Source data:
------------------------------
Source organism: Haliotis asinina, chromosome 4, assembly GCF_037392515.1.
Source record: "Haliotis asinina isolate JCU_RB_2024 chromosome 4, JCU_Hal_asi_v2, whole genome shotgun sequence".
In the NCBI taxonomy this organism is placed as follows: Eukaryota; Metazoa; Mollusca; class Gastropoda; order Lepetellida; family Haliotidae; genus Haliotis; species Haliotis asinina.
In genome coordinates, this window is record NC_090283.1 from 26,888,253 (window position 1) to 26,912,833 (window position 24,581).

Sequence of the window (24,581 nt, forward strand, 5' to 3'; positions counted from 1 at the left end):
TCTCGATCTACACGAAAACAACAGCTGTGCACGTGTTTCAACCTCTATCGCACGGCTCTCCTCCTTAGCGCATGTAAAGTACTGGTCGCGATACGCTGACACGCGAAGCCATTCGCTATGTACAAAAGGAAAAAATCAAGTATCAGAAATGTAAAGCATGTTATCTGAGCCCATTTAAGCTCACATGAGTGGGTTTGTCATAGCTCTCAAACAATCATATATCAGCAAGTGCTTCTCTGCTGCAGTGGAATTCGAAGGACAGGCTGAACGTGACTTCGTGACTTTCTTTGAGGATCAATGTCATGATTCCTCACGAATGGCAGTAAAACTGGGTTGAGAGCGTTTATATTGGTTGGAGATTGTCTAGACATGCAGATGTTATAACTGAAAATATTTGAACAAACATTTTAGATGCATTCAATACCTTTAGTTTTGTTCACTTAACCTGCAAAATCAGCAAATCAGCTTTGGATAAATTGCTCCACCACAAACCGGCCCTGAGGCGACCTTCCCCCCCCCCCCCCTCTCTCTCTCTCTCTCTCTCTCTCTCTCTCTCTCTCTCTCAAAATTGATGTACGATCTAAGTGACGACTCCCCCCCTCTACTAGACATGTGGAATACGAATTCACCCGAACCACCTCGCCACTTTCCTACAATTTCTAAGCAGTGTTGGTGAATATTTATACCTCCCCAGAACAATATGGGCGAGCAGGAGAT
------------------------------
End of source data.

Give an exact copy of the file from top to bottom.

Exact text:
Source organism: Haliotis asinina, chromosome 4, assembly GCF_037392515.1.
Source record: "Haliotis asinina isolate JCU_RB_2024 chromosome 4, JCU_Hal_asi_v2, whole genome shotgun sequence".
In the NCBI taxonomy this organism is placed as follows: Eukaryota; Metazoa; Mollusca; class Gastropoda; order Lepetellida; family Haliotidae; genus Haliotis; species Haliotis asinina.
In genome coordinates, this window is record NC_090283.1 from 26,888,253 (window position 1) to 26,912,833 (window position 24,581).

Sequence of the window (24,581 nt, forward strand, 5' to 3'; positions counted from 1 at the left end):
TCTCGATCTACACGAAAACAACAGCTGTGCACGTGTTTCAACCTCTATCGCACGGCTCTCCTCCTTAGCGCATGTAAAGTACTGGTCGCGATACGCTGACACGCGAAGCCATTCGCTATGTACAAAAGGAAAAAATCAAGTATCAGAAATGTAAAGCATGTTATCTGAGCCCATTTAAGCTCACATGAGTGGGTTTGTCATAGCTCTCAAACAATCATATATCAGCAAGTGCTTCTCTGCTGCAGTGGAATTCGAAGGACAGGCTGAACGTGACTTCGTGACTTTCTTTGAGGATCAATGTCATGATTCCTCACGAATGGCAGTAAAACTGGGTTGAGAGCGTTTATATTGGTTGGAGATTGTCTAGACATGCAGATGTTATAACTGAAAATATTTGAACAAACATTTTAGATGCATTCAATACCTTTAGTTTTGTTCACTTAACCTGCAAAATCAGCAAATCAGCTTTGGATAAATTGCTCCACCACAAACCGGCCCTGAGGCGACCTTCCCCCCCCCCCCCCTCTCTCTCTCTCTCTCTCTCTCTCTCTCTCTCTCTCTCTCAAAATTGATGTACGATCTAAGTGACGACTCCCCCCCTCTACTAGACATGTGGAATACGAATTCACCCGAACCACCTCGCCACTTTCCTACAATTTCTAAGCAGTGTTGGTGAATATTTATACCTCCCCAGAACAATATGGGCGAGCAGGAGAT